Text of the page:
--Mary Margaret Bell, Associate Archivist for University Archives Automated Systems
and Co-director, Oral History Center
As UARC's office manager I have two primary priorities: the day to day operations of the Archives and my duties related to the Kentucky Open Records Act, the Family Educational Rights and Privacy Act (FERPA), and hospital patient records. My UARC responsibilities include greeting walk-in patrons and answering incoming phone calls. I provide reference assistance to patrons and/or route inquiries to the archivist on call. I oversee all fiscal operations and serve as primary business resource person for the Archives. I assist in grant proposal preparation and in the preparation of finding aids and other reference materials. I also train and supervise student assistants, work-study students, and temporary workers. My other main focus is assisting Bill Morison in responding to inquiries, problems, and complaints from university and community regarding open records requests and student records privacy matters. And I am the contact person for students who request to restrict directory information as provided by FERPA. I respond to requests from doctors, former patients, and genealogists, and to subpoenas from attorneys to access medical records from the former Louisville General Hospital. In all of this work I maintain highly confidential files of correspondence and actions.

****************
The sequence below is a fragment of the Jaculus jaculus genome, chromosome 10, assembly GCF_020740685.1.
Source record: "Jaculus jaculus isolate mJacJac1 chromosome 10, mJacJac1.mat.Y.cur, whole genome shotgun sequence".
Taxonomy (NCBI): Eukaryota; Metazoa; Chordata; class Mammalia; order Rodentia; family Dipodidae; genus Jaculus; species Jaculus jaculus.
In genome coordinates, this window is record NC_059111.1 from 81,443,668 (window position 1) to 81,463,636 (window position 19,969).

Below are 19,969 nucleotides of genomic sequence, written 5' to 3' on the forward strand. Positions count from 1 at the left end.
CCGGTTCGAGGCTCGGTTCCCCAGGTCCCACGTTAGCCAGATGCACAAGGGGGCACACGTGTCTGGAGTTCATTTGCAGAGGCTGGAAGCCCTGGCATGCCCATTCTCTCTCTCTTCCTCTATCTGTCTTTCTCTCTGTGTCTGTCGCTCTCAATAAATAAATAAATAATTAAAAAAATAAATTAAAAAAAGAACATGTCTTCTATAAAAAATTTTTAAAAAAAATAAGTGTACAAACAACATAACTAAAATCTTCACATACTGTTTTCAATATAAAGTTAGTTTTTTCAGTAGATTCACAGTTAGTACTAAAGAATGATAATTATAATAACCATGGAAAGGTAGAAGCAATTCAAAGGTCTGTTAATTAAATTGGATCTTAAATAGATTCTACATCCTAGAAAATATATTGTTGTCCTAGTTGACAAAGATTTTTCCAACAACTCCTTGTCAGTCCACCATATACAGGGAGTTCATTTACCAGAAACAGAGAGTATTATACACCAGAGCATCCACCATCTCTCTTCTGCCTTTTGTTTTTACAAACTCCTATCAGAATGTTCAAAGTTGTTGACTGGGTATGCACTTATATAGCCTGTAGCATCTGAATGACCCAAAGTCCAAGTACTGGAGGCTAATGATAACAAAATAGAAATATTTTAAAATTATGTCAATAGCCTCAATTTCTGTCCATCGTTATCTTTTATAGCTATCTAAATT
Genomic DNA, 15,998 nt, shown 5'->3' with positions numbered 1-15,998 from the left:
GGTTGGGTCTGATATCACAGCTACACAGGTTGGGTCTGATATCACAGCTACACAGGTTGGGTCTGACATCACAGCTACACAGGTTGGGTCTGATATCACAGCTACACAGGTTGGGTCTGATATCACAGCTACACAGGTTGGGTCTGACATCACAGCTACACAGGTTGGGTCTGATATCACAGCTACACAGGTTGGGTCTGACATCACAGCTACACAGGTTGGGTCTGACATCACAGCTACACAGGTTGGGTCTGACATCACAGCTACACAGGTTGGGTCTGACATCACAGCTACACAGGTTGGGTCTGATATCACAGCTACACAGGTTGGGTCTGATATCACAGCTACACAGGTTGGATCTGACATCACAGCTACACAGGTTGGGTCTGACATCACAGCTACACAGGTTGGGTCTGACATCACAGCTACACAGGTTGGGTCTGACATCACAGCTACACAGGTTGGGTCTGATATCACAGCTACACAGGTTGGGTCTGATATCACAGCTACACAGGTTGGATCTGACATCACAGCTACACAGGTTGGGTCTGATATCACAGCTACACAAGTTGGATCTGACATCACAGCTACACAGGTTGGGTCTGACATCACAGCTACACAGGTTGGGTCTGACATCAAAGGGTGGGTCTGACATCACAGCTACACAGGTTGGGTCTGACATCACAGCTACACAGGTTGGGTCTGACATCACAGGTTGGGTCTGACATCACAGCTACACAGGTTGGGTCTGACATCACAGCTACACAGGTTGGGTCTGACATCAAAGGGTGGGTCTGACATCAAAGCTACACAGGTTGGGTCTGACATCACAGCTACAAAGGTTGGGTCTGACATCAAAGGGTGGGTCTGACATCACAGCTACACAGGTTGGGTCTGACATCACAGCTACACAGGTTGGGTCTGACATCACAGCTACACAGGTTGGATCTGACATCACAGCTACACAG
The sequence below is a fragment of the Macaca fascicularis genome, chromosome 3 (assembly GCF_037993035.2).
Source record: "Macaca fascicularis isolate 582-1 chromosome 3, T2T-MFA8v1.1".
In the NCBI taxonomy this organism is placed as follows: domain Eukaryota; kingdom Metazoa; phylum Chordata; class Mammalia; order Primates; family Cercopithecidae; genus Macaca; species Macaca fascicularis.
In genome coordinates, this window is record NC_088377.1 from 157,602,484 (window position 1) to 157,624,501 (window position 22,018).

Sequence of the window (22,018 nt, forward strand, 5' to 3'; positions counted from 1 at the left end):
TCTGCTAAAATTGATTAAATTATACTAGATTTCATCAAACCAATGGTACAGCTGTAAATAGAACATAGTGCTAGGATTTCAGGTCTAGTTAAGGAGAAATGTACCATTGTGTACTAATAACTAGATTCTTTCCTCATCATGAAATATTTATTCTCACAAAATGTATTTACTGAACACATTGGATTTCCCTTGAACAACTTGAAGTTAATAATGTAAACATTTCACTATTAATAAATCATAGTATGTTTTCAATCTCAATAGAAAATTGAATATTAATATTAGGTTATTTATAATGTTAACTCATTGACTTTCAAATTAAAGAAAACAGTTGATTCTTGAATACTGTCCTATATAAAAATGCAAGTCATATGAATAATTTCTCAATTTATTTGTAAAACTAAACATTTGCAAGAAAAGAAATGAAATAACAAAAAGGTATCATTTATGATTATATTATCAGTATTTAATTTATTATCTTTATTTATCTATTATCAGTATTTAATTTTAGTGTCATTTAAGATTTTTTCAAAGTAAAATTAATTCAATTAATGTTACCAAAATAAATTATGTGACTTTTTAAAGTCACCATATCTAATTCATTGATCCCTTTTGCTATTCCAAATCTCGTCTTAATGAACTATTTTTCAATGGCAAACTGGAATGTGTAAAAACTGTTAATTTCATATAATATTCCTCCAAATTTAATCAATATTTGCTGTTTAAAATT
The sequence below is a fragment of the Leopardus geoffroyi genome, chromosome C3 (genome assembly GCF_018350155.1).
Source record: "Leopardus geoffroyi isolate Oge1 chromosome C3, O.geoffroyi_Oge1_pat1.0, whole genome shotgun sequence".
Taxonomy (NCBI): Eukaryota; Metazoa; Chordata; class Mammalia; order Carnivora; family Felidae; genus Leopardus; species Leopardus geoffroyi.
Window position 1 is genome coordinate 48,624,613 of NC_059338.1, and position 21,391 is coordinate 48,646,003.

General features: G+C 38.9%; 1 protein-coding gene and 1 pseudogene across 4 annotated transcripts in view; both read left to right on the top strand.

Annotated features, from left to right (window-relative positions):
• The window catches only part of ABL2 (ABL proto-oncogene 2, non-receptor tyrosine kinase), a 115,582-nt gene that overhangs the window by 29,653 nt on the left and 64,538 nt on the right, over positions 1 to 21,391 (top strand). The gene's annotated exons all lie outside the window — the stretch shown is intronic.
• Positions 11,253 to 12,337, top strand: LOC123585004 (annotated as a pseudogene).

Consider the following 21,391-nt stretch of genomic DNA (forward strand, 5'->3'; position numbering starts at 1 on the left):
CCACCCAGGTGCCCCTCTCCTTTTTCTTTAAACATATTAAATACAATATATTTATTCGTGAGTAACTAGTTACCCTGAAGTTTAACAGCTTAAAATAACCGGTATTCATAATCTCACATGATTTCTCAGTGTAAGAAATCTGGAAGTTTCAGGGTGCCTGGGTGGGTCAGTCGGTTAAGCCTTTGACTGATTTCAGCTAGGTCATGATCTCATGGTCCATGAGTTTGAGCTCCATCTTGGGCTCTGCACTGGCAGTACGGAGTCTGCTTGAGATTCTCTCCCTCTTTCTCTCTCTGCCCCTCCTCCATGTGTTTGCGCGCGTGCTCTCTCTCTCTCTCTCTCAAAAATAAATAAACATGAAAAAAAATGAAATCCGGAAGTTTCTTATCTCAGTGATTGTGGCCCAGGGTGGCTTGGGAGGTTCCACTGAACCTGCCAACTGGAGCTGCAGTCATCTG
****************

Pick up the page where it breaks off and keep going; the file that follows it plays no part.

--Sherri Pawson, Office Manager